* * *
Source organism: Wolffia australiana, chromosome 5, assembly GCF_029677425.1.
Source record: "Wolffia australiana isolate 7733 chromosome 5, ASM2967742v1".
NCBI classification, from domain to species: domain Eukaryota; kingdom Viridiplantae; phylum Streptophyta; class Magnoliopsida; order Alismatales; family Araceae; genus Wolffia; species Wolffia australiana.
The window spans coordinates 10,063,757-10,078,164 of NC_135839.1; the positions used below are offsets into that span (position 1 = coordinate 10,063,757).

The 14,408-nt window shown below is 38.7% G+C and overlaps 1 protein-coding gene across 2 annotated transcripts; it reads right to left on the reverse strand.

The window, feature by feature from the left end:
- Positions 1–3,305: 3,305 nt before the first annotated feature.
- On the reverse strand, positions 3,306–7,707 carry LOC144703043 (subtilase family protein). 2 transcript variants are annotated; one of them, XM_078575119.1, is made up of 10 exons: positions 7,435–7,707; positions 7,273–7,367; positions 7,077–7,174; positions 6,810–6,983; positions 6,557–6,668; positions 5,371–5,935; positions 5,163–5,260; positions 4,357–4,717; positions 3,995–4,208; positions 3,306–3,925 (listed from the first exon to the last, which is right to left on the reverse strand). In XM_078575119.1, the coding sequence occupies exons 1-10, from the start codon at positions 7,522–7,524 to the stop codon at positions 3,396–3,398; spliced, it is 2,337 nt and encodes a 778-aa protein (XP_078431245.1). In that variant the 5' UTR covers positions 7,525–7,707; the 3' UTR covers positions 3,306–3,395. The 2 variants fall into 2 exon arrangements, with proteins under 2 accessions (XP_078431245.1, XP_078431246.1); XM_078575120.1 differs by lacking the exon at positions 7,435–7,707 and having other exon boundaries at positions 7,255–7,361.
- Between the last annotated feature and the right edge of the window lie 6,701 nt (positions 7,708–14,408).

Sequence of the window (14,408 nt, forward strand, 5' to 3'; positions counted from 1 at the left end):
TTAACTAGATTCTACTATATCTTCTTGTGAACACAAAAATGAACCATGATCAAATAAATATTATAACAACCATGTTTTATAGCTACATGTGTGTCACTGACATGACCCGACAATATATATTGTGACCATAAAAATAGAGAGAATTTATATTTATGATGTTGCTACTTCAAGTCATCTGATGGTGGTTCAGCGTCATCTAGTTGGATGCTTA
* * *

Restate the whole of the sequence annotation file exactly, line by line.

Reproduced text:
Source organism: Wolffia australiana, chromosome 5, assembly GCF_029677425.1.
Source record: "Wolffia australiana isolate 7733 chromosome 5, ASM2967742v1".
NCBI classification, from domain to species: domain Eukaryota; kingdom Viridiplantae; phylum Streptophyta; class Magnoliopsida; order Alismatales; family Araceae; genus Wolffia; species Wolffia australiana.
The window spans coordinates 10,063,757-10,078,164 of NC_135839.1; the positions used below are offsets into that span (position 1 = coordinate 10,063,757).

The 14,408-nt window shown below is 38.7% G+C and overlaps 1 protein-coding gene across 2 annotated transcripts; it reads right to left on the reverse strand.

The window, feature by feature from the left end:
- Positions 1–3,305: 3,305 nt before the first annotated feature.
- On the reverse strand, positions 3,306–7,707 carry LOC144703043 (subtilase family protein). 2 transcript variants are annotated; one of them, XM_078575119.1, is made up of 10 exons: positions 7,435–7,707; positions 7,273–7,367; positions 7,077–7,174; positions 6,810–6,983; positions 6,557–6,668; positions 5,371–5,935; positions 5,163–5,260; positions 4,357–4,717; positions 3,995–4,208; positions 3,306–3,925 (listed from the first exon to the last, which is right to left on the reverse strand). In XM_078575119.1, the coding sequence occupies exons 1-10, from the start codon at positions 7,522–7,524 to the stop codon at positions 3,396–3,398; spliced, it is 2,337 nt and encodes a 778-aa protein (XP_078431245.1). In that variant the 5' UTR covers positions 7,525–7,707; the 3' UTR covers positions 3,306–3,395. The 2 variants fall into 2 exon arrangements, with proteins under 2 accessions (XP_078431245.1, XP_078431246.1); XM_078575120.1 differs by lacking the exon at positions 7,435–7,707 and having other exon boundaries at positions 7,255–7,361.
- Between the last annotated feature and the right edge of the window lie 6,701 nt (positions 7,708–14,408).

Sequence of the window (14,408 nt, forward strand, 5' to 3'; positions counted from 1 at the left end):
TTAACTAGATTCTACTATATCTTCTTGTGAACACAAAAATGAACCATGATCAAATAAATATTATAACAACCATGTTTTATAGCTACATGTGTGTCACTGACATGACCCGACAATATATATTGTGACCATAAAAATAGAGAGAATTTATATTTATGATGTTGCTACTTCAAGTCATCTGATGGTGGTTCAGCGTCATCTAGTTGGATGCTTA